Playing Guitar and the Pickup Selector Switch

Russell M. Angelo

How many times do you change clothes in the course of a day? Two? Three? Four? I tried this on myself recently. Upon waking up, I slip on my robe and flannel sleep pants – that’s one. After a morning shower I put on whatever clothes will be appropriate for the day, whether it’s going out for meetings or staying in front of the computer all day – that’s two. As the day winds down I may shift into “yard work” mode, or go for a walk or do some form of exercise, requiring another change – that’s three.

Then before dinner, another quick change into something comfortable for the evening, usually involving sweat pants and a pull over – that’s four. Throw in a night out for dinner and you get one more change – that’s five! Changing clothes five times in the course of one day may, on the surface, seem a bit excessive – but the truth is, each set of attire serves a specific and distinct purpose. You wouldn’t wear your robe and flannels to a business meeting; and your business meeting outfit might not be the top choice for lounging around the house in the evening.

An electric guitar is much the same. It has the ability to “change clothes” by use of a selector switch. And like the above example, each change – or setting – can serve a specific and distinct tonal purpose.

In order to understand the tonal choices available with a pickup selector switch on an electric guitar, it is first necessary to understand how the switch works and why.

The pickup selector switch is connected to the guitar pickups, and gives the guitar player the ability to choose various combinations of pickups at any given time. Each combination of pickups produces a different tone that the guitarist may want to use for the particular song they are playing.

Although there are many numerous types of selector pickup selector switches on a wide variety of electric guitars, a good understanding of the subject can be gained by taking a closer look at two of the most common guitar models on the market. These are the Gibson Les Paul and the Fender Stratocaster. Each of these two legendary guitar models has its own legion of loyal supporters who espouse the merits of one over the other Many guitarists see the tonal importance of each and insist on having both available for any situation. . In addition, there are countless guitar manufacturers that produce guitars that emulate one or another of these two famous models.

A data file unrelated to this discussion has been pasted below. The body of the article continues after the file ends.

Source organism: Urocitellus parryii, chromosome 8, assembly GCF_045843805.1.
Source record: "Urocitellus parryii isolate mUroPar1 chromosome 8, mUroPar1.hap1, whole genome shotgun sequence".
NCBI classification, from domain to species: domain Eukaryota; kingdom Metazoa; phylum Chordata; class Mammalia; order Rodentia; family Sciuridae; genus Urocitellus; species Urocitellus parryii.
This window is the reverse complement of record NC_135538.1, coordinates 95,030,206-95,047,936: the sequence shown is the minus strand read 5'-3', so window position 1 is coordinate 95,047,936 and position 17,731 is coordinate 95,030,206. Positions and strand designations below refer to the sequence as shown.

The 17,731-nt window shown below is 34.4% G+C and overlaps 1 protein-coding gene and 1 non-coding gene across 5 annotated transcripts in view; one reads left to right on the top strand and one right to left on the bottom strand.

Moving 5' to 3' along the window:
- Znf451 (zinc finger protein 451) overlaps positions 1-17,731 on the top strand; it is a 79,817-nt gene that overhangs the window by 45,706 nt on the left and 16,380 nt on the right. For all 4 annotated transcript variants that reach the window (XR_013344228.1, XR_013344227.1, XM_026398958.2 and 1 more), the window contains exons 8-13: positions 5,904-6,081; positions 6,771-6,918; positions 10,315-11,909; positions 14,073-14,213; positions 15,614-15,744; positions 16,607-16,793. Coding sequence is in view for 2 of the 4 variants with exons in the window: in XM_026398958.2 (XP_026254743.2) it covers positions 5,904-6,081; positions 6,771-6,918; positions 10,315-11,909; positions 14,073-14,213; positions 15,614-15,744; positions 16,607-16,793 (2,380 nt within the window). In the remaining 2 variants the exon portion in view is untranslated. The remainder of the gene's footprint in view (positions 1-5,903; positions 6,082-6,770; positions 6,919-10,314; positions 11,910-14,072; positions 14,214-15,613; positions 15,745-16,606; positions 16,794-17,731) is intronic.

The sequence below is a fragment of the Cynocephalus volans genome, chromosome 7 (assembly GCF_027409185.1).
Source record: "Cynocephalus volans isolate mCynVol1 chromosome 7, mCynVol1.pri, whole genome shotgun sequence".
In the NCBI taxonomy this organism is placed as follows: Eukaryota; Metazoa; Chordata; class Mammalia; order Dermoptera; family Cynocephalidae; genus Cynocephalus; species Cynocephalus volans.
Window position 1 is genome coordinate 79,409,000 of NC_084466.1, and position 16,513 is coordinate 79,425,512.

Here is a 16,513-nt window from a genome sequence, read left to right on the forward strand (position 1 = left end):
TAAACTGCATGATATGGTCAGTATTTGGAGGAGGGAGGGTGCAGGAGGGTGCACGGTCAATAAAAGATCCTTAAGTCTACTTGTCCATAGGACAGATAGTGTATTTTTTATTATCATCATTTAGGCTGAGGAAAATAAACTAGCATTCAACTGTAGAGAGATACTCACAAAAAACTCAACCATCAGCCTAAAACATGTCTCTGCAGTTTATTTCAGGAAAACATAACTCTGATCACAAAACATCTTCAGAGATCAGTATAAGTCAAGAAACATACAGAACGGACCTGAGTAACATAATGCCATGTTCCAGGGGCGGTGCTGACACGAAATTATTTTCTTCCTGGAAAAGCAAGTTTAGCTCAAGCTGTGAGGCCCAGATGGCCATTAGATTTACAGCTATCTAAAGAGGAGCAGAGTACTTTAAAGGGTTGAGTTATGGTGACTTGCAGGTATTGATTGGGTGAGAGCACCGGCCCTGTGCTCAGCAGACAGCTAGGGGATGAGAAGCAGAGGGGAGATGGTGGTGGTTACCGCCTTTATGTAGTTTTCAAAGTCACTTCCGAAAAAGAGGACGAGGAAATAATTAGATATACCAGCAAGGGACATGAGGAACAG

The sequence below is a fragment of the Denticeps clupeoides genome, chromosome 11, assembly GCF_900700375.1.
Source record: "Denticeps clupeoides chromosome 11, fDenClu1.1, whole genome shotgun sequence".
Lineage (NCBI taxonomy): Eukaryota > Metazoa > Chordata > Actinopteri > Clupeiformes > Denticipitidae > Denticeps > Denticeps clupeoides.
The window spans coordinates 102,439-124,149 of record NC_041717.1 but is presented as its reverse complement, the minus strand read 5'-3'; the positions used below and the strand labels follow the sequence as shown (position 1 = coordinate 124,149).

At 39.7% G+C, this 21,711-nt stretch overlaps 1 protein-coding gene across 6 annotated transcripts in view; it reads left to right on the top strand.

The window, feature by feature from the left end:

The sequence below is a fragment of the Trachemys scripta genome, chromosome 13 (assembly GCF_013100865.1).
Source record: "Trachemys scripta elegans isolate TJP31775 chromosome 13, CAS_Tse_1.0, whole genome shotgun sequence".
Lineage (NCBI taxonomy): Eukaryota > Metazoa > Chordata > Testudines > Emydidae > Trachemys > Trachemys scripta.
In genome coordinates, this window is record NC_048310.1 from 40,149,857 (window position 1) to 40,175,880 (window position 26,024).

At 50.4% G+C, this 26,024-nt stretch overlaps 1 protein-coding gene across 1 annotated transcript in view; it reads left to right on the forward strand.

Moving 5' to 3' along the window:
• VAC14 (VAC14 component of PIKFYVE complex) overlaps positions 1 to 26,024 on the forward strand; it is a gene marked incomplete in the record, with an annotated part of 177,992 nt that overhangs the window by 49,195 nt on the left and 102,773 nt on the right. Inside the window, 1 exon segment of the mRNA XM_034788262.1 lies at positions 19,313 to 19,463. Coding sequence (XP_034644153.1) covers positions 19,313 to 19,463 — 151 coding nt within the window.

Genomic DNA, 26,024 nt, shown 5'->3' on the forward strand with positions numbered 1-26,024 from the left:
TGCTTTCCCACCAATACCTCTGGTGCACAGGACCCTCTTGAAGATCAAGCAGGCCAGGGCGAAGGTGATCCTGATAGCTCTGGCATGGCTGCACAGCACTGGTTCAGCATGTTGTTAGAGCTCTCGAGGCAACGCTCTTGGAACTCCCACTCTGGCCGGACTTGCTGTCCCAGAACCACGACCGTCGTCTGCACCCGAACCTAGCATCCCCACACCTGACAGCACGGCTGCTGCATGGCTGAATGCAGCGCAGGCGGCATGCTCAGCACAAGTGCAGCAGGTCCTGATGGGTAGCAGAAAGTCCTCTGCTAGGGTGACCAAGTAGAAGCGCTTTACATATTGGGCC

The differences between the Strat and the Les Paul are many, and literally the topic for another discussion, so let’s just take a look at the differences in pickup selector switches between the two.

The standard “Les Paul” type guitar typically is built with a two “humbucker” pickups configuration. In this setup there is a “neck” pickup, and a “bridge” pickup. A neck pickup is, as the name implies, the pickup that is located closest to the neck or fret board of the guitar. The neck pickup produces a “darker” of “full bodied” tone. The bridge pickup is, also as the name implies, the pickup that is located closest to the bridge of the guitar, and produces a “brighter” or “thinner” tone. The selector switch on a Les Paul style guitar is normally a three position or “three way” switch. The three combinations of pickup selections available with the three way switch are as follows:

Position 1 – Activates only the neck pickup
Position 2 – Activates only the bridge pickup
Position 3 – This middle switch position activates a combination of the two pickups

The standard “Strat” style guitar is typically built with a three “single coil” pickups configuration.
In this setup there is also a neck pickup and a bridge pickup, but there is also a middle pickup as well.
The selector switch on a Strat style guitar is normally a five position or “five way” switch. The combinations of pickup selections available with the five way switch are as follows:

Position 1 – The switch in the most downward position activates the bridge pickup only
Position 2 – The next position activates a combination of the bridge and middle pickups
Position 3 – This middle position activates only the middle pickup by itself
Position 4 – This position activates a combination of the neck and middle pickups
Position 5 – This position activates the neck pickup only

A neat trick on the Strat style pickup selector switch is to place the switch in the “in between” position. It’s a little tricky to find, but by wedging the switch “in between” either positions 1 and 2, or positions 4 and 5 – you can get an additional couple of “out of phase” tones. This is a technique made famous by Jimi Hendrix and, in essence, turns a five way switch into a seven way selector!

Whether playing a Les Paul style, Strat style, or one of the many other numerous models on the market – the pickup selector switch gives the guitarist the ability to, tonally, “change clothes” on the fly. Which selector position should you use? It depends. It’s really a matter of personal interpretation. Different songs call for different tones, and many times you will use different combinations of pickups within the same song. The key is to play around with all of the tones you have available and find whatever works best for you.

Some players get caught in a rut and get comfortable keeping the pickup selector in the same position all the time. Don’t let that be you. Always keep in mind the tonal “change of clothes” you have available to you at the flip of a switch, and keep your playing fresh and interesting by “slipping into something more comfortable”, or getting “all dressed up”, whenever the mood strikes!

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